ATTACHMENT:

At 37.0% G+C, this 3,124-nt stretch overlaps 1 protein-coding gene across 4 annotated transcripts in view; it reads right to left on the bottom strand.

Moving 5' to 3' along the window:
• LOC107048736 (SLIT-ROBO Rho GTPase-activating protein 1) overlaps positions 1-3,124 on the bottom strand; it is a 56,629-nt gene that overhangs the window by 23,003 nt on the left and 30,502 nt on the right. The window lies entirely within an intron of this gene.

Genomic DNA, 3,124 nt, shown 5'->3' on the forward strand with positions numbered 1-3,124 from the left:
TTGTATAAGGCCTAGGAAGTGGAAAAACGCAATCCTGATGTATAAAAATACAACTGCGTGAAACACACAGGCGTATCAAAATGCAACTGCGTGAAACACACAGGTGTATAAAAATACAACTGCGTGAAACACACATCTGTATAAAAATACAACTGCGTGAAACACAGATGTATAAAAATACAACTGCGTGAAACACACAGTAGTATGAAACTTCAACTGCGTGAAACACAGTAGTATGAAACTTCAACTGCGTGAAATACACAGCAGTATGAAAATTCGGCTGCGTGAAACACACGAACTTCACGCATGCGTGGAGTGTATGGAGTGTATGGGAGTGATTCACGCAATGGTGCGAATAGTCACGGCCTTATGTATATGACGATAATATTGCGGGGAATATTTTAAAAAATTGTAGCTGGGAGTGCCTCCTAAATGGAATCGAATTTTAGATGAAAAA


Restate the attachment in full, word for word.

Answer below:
At 37.0% G+C, this 3,124-nt stretch overlaps 1 protein-coding gene across 4 annotated transcripts in view; it reads right to left on the bottom strand.

Moving 5' to 3' along the window:
• LOC107048736 (SLIT-ROBO Rho GTPase-activating protein 1) overlaps positions 1-3,124 on the bottom strand; it is a 56,629-nt gene that overhangs the window by 23,003 nt on the left and 30,502 nt on the right. The window lies entirely within an intron of this gene.

Genomic DNA, 3,124 nt, shown 5'->3' on the forward strand with positions numbered 1-3,124 from the left:
TTGTATAAGGCCTAGGAAGTGGAAAAACGCAATCCTGATGTATAAAAATACAACTGCGTGAAACACACAGGCGTATCAAAATGCAACTGCGTGAAACACACAGGTGTATAAAAATACAACTGCGTGAAACACACATCTGTATAAAAATACAACTGCGTGAAACACAGATGTATAAAAATACAACTGCGTGAAACACACAGTAGTATGAAACTTCAACTGCGTGAAACACAGTAGTATGAAACTTCAACTGCGTGAAATACACAGCAGTATGAAAATTCGGCTGCGTGAAACACACGAACTTCACGCATGCGTGGAGTGTATGGAGTGTATGGGAGTGATTCACGCAATGGTGCGAATAGTCACGGCCTTATGTATATGACGATAATATTGCGGGGAATATTTTAAAAAATTGTAGCTGGGAGTGCCTCCTAAATGGAATCGAATTTTAGATGAAAAA